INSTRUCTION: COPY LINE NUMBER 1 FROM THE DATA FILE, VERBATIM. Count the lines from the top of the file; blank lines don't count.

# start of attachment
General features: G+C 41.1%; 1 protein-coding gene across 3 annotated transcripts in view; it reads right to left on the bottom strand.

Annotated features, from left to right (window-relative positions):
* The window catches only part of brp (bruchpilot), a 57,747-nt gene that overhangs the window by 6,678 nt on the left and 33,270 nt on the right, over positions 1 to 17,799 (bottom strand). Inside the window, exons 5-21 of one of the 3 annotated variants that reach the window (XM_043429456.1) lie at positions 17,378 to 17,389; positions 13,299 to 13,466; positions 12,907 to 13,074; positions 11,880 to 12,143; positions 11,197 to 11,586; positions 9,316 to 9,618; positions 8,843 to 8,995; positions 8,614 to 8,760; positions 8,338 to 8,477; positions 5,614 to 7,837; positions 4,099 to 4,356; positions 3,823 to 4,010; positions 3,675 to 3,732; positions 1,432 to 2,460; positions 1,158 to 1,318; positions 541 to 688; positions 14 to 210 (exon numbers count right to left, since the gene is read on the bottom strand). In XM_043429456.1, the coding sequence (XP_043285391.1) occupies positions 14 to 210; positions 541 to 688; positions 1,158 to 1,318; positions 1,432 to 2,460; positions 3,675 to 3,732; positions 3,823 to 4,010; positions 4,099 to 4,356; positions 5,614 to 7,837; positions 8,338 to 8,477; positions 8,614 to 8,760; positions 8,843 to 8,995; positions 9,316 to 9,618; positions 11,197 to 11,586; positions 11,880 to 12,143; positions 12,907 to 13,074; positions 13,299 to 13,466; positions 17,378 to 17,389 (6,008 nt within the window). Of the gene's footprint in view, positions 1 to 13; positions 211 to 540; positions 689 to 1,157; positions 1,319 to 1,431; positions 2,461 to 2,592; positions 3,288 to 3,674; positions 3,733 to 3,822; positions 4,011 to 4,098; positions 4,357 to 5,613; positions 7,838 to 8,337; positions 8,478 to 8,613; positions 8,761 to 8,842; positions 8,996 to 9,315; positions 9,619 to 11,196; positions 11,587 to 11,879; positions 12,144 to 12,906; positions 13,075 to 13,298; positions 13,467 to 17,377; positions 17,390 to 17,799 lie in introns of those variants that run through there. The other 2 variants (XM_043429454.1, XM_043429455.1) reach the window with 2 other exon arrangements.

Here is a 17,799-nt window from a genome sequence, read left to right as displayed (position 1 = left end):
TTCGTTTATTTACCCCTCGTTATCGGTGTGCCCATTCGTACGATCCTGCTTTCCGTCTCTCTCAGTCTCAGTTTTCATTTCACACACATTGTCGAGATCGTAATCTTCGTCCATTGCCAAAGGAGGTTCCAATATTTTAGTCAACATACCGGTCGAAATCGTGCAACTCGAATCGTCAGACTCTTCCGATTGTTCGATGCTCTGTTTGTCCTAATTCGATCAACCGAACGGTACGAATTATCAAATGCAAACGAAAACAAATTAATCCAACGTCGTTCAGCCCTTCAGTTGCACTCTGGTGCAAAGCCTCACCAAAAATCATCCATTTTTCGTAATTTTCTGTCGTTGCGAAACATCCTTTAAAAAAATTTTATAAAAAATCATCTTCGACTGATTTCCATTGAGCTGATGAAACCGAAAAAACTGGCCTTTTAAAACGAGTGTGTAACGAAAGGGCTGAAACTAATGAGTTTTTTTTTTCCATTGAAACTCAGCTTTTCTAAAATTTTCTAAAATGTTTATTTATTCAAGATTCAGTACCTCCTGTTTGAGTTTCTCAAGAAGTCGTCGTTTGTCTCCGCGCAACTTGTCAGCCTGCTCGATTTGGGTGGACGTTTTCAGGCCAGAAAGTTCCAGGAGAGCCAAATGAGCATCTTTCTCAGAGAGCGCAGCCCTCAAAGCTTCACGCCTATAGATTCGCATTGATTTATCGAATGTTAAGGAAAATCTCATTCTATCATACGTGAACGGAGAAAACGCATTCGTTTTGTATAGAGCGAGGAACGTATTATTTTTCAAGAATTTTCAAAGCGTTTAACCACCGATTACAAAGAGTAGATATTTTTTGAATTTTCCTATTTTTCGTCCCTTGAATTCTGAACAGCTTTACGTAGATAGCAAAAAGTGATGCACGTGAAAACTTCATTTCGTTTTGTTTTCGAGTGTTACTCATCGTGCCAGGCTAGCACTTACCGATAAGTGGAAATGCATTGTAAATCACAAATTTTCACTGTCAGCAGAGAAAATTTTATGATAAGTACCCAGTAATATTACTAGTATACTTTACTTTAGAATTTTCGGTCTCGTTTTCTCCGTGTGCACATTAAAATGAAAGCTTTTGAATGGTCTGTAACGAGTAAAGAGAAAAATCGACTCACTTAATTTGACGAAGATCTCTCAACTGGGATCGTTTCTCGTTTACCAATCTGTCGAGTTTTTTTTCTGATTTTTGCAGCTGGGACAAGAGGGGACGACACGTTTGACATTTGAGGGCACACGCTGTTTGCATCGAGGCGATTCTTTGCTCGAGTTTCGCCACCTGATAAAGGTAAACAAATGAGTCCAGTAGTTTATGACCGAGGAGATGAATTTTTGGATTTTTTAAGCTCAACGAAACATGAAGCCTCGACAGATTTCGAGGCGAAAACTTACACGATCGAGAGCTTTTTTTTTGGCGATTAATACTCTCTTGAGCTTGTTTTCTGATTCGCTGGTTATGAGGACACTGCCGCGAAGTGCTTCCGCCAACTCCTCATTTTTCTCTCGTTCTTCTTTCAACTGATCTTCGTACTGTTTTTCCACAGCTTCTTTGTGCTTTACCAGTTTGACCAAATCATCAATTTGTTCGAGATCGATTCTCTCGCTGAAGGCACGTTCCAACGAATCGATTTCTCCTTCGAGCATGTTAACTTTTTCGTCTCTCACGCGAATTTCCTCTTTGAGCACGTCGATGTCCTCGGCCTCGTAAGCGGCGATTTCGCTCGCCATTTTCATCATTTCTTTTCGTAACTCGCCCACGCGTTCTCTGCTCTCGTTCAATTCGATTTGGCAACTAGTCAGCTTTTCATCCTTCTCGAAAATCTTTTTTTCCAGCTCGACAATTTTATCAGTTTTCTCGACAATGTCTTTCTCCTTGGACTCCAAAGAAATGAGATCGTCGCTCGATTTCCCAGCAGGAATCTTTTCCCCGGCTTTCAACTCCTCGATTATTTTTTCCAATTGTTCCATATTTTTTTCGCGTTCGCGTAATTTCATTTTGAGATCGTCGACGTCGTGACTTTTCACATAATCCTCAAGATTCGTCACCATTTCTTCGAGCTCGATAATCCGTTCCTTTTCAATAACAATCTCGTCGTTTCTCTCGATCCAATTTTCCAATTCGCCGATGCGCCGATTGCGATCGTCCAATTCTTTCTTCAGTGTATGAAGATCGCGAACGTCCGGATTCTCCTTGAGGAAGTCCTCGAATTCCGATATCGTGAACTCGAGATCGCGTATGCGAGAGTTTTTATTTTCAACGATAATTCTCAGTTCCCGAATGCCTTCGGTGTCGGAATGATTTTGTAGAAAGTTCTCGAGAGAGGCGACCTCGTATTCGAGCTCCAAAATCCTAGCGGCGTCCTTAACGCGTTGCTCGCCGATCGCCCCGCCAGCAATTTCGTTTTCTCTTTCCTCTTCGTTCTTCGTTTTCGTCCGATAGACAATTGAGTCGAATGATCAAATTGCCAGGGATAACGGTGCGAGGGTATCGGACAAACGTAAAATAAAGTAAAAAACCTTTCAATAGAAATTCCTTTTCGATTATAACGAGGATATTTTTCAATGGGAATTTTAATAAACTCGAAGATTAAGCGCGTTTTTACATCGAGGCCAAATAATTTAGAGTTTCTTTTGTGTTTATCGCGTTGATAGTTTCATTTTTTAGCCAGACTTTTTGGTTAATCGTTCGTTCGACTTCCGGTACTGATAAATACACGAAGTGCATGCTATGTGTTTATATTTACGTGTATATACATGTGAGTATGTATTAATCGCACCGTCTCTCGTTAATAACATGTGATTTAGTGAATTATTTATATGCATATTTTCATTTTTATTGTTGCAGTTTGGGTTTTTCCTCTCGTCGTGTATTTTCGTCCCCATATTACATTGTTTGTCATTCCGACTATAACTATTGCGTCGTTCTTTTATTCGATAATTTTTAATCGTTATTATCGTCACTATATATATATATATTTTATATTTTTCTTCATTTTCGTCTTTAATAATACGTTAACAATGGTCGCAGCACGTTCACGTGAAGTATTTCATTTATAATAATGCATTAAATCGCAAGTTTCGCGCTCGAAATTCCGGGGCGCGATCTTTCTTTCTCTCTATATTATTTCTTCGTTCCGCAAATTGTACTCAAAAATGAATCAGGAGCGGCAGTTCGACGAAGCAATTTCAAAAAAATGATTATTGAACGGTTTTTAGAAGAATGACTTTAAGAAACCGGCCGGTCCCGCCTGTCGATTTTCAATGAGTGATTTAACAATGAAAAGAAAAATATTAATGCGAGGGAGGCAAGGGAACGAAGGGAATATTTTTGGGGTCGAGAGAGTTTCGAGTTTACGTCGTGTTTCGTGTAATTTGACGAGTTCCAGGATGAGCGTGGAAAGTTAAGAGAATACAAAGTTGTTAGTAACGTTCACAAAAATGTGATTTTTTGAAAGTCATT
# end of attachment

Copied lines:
General features: G+C 41.1%; 1 protein-coding gene across 3 annotated transcripts in view; it reads right to left on the bottom strand.